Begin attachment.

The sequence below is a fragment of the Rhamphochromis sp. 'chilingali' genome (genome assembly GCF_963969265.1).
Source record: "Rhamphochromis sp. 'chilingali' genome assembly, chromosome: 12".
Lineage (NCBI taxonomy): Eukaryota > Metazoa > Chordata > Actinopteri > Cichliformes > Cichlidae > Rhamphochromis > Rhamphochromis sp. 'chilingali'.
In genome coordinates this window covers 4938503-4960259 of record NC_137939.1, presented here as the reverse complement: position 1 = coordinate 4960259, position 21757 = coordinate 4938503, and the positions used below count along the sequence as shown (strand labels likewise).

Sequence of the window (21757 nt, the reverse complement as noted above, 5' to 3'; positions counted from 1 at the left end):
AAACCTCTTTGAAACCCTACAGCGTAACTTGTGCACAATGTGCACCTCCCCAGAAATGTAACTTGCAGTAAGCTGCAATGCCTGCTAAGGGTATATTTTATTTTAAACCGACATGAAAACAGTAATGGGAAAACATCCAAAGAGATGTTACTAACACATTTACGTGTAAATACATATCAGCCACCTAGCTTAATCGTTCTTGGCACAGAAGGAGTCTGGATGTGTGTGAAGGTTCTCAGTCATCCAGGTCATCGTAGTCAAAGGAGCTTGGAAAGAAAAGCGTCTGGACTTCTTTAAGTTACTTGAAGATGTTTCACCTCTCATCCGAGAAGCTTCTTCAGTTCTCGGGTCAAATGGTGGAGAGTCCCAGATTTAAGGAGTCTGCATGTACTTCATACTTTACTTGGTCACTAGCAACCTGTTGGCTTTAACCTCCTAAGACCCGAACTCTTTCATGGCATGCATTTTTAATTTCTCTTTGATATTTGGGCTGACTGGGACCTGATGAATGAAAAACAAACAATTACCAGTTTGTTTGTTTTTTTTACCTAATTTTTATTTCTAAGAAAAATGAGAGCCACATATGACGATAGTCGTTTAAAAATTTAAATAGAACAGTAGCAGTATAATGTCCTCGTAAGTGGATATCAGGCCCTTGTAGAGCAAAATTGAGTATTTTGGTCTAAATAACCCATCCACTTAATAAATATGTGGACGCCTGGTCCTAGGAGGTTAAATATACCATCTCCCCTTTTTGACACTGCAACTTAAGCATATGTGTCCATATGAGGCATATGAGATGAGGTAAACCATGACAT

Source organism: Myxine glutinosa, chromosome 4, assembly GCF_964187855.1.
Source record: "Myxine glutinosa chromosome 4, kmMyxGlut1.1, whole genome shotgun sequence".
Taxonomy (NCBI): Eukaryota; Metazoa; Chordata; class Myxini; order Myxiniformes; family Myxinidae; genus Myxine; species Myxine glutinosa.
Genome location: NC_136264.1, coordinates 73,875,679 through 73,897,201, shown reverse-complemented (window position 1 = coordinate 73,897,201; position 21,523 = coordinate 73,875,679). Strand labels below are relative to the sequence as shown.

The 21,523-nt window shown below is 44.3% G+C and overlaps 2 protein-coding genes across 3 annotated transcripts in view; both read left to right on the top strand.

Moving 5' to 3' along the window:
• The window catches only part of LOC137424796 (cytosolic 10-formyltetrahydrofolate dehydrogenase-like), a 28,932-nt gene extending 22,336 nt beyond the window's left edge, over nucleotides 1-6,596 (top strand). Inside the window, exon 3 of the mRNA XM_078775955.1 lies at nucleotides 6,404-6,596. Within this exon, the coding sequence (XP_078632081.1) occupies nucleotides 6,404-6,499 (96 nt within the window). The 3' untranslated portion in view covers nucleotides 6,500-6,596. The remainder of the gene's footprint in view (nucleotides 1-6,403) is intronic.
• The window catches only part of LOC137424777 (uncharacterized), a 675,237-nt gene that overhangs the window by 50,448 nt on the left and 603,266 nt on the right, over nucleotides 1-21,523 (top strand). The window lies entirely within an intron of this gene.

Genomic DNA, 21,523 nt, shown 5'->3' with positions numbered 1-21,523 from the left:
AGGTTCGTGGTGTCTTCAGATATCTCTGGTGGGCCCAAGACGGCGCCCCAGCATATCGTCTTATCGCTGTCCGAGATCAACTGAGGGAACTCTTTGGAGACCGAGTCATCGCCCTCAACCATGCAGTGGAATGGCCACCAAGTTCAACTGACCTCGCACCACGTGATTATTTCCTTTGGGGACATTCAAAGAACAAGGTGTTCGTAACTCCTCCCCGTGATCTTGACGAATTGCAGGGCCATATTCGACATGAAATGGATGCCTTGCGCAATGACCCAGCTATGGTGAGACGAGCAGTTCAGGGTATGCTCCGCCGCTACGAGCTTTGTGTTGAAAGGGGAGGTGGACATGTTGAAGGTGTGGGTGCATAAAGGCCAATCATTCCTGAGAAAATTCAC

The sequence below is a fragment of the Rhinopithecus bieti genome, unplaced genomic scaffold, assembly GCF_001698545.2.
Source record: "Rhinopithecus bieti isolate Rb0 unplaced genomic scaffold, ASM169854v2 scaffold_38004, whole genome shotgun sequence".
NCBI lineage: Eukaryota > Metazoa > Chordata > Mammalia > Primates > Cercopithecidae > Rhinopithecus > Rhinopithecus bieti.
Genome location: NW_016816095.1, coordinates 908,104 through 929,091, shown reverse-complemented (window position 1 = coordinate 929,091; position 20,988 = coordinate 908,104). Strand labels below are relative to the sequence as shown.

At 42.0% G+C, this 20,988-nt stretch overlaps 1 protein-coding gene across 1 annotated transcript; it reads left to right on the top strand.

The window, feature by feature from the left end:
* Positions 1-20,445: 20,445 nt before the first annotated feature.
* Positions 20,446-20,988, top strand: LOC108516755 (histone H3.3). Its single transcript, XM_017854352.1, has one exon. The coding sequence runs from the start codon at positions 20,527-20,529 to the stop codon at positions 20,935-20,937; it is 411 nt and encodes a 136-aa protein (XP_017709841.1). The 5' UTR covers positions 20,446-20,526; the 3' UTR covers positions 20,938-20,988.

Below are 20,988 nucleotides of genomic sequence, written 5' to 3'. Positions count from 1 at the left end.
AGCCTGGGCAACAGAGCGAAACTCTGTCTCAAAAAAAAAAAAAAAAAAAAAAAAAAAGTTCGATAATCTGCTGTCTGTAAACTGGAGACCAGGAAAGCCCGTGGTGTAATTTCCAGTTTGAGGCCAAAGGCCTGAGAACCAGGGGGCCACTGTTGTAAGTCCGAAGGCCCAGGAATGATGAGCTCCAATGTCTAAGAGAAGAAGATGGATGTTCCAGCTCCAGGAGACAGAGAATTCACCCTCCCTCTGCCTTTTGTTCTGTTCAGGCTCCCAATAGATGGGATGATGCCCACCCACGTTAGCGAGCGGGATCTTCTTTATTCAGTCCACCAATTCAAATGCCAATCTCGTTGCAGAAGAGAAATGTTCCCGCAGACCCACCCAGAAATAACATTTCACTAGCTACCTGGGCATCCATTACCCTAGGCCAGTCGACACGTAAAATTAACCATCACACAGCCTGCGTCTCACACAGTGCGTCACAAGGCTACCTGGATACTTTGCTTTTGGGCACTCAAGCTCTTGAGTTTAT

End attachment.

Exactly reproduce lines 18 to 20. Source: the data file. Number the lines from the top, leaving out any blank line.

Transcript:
Source record: "Rhinopithecus bieti isolate Rb0 unplaced genomic scaffold, ASM169854v2 scaffold_38004, whole genome shotgun sequence".
NCBI lineage: Eukaryota > Metazoa > Chordata > Mammalia > Primates > Cercopithecidae > Rhinopithecus > Rhinopithecus bieti.
Genome location: NW_016816095.1, coordinates 908,104 through 929,091, shown reverse-complemented (window position 1 = coordinate 929,091; position 20,988 = coordinate 908,104). Strand labels below are relative to the sequence as shown.